Payment for water-ecosystem services monitoring in Brazil

  • Ana Paula Morais de Lima Departamento de Pesquisa e Desenvolvimento. Instituto Internacional para Sustentabilidade (IIS), Estrada Dona Castorina, n°124, CEP: 22460-320, Rio de Janeiro, RJ, Brazil.
  • Rachel Bardy Prado Embrapa Solos (EMBRAPA), Rua Jardim Botânico, n°1024, CEP: 22460-000, Rio de Janeiro, RJ, Brazil.
  • Agnieszka Ewa Latawiec Centro de Ciências Sociais. Departamento de Geografia e Meio Ambiente. Pontifícia Universidade Católica do Rio de Janeiro (PUC-RIO), Rua Marquês de São Vicente, n°225, CEP: 22541-041, Gávea, RJ, Brazil.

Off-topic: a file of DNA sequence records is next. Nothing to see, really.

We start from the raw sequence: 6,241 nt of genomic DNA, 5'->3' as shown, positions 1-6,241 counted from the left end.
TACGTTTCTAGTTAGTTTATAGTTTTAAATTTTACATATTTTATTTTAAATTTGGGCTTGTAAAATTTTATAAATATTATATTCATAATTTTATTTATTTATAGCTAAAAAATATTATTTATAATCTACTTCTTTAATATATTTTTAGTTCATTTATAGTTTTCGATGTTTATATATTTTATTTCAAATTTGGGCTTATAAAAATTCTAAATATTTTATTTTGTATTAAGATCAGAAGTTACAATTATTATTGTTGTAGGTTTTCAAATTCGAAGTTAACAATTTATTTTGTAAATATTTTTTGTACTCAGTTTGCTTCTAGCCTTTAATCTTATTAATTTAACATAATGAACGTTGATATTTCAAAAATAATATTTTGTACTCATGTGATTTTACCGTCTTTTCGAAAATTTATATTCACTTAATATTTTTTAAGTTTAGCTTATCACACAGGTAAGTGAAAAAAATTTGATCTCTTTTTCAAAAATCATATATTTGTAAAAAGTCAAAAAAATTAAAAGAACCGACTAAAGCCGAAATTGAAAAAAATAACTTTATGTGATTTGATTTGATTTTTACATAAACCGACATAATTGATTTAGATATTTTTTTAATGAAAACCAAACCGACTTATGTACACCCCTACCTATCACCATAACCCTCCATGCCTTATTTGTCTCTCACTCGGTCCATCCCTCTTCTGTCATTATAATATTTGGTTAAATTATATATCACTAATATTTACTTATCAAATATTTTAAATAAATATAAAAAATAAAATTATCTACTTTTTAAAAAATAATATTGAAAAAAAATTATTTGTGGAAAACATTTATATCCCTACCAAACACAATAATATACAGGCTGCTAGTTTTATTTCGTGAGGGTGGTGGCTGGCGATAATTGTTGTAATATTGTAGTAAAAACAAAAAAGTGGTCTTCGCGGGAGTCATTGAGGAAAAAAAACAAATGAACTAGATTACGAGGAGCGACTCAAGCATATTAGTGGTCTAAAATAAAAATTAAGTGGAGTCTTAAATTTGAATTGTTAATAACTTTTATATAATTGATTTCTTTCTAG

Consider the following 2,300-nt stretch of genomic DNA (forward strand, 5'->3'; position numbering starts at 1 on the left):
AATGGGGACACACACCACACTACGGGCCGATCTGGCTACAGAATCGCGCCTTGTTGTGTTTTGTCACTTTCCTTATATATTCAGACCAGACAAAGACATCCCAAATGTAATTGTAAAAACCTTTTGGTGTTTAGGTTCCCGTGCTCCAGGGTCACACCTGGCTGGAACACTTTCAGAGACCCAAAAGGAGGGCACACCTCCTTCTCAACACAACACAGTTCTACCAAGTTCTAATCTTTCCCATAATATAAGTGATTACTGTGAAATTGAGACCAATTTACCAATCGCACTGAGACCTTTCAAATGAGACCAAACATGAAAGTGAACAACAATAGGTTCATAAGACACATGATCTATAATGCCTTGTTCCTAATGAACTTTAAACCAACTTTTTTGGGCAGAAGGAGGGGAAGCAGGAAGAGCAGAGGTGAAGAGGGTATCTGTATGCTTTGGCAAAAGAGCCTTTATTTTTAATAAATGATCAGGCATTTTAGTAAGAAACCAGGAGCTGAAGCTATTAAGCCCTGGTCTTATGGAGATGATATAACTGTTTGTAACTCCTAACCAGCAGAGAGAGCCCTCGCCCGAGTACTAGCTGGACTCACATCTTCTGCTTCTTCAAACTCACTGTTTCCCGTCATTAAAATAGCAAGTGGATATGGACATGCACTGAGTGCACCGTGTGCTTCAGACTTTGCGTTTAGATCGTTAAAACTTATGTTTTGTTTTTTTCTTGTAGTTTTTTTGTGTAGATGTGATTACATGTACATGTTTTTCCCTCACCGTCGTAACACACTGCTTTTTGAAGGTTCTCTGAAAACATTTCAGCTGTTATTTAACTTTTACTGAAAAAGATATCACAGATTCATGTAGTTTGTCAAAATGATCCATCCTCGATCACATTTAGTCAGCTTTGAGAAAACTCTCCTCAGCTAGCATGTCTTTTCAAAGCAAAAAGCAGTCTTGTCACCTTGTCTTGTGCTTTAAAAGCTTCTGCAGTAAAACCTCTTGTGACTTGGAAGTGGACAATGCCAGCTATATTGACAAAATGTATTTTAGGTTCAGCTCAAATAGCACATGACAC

The reduction of tropical forests has generated a loss of ecosystem services across the globe. In Brazil, essential biomes related to water provision (such as the Atlantic Forest and Savanna) have been degraded, compromising water-ecosystem services. Payment for water-ecosystem services (water PES) has been implemented as a tool to stimulate changes in the use and management of these areas. Many water PES projects have emerged in Brazil using forest restoration, aiming to improve water ecosystem services. In this context, this study identified the types of monitoring carried out in Brazilian water PES projects, to include their main characteristics and gaps. Five Brazilian projects were selected for analysis as case studies. Interviews were then conducted with stakeholders to get current data on their monitoring practices. The data from the literature review, case study approach, and interviews were analyzed from the perspective of monitoring guides recommendations. Different aspects were analyzed, such as objectives, institutional arrangements, type of monitoring, indicators, and frequency of monitoring.  The study indicates that there is a lack of standardized methods, making it difficult to specify the results of the implemented actions. The central gap is related to benefit monitoring.  It is necessary to establish a holistic monitoring system, dealing with the ecosystem as a complex socio-ecological system. Some perspectives to solve the problems were proposed. The results of this work may help not only improve the current and future PES schemes in Brazil but also in other countries, especially developing ones, where vulnerable populations depend upon them.